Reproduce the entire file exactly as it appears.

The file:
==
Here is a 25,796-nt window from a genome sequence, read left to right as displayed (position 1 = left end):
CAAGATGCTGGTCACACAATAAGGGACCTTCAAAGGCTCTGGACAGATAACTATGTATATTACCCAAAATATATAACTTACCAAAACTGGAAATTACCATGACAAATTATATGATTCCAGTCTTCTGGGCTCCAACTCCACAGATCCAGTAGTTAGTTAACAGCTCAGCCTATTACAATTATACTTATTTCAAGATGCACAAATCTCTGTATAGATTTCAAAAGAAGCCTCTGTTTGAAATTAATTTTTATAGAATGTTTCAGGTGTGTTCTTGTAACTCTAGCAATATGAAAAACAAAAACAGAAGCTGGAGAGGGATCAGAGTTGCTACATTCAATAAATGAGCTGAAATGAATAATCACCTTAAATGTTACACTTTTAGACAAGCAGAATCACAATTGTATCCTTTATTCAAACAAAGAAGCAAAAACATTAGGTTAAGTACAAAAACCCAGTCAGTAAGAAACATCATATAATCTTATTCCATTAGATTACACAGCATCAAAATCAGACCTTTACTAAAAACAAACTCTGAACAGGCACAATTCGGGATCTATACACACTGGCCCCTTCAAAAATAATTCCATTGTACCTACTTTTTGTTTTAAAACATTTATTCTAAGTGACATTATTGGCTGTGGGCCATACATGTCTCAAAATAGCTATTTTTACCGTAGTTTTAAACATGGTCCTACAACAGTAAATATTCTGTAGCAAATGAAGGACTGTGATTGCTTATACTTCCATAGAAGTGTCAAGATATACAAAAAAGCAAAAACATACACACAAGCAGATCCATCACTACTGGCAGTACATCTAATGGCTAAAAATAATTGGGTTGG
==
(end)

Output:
Here is a 25,796-nt window from a genome sequence, read left to right as displayed (position 1 = left end):
CAAGATGCTGGTCACACAATAAGGGACCTTCAAAGGCTCTGGACAGATAACTATGTATATTACCCAAAATATATAACTTACCAAAACTGGAAATTACCATGACAAATTATATGATTCCAGTCTTCTGGGCTCCAACTCCACAGATCCAGTAGTTAGTTAACAGCTCAGCCTATTACAATTATACTTATTTCAAGATGCACAAATCTCTGTATAGATTTCAAAAGAAGCCTCTGTTTGAAATTAATTTTTATAGAATGTTTCAGGTGTGTTCTTGTAACTCTAGCAATATGAAAAACAAAAACAGAAGCTGGAGAGGGATCAGAGTTGCTACATTCAATAAATGAGCTGAAATGAATAATCACCTTAAATGTTACACTTTTAGACAAGCAGAATCACAATTGTATCCTTTATTCAAACAAAGAAGCAAAAACATTAGGTTAAGTACAAAAACCCAGTCAGTAAGAAACATCATATAATCTTATTCCATTAGATTACACAGCATCAAAATCAGACCTTTACTAAAAACAAACTCTGAACAGGCACAATTCGGGATCTATACACACTGGCCCCTTCAAAAATAATTCCATTGTACCTACTTTTTGTTTTAAAACATTTATTCTAAGTGACATTATTGGCTGTGGGCCATACATGTCTCAAAATAGCTATTTTTACCGTAGTTTTAAACATGGTCCTACAACAGTAAATATTCTGTAGCAAATGAAGGACTGTGATTGCTTATACTTCCATAGAAGTGTCAAGATATACAAAAAAGCAAAAACATACACACAAGCAGATCCATCACTACTGGCAGTACATCTAATGGCTAAAAATAATTGGGTTGG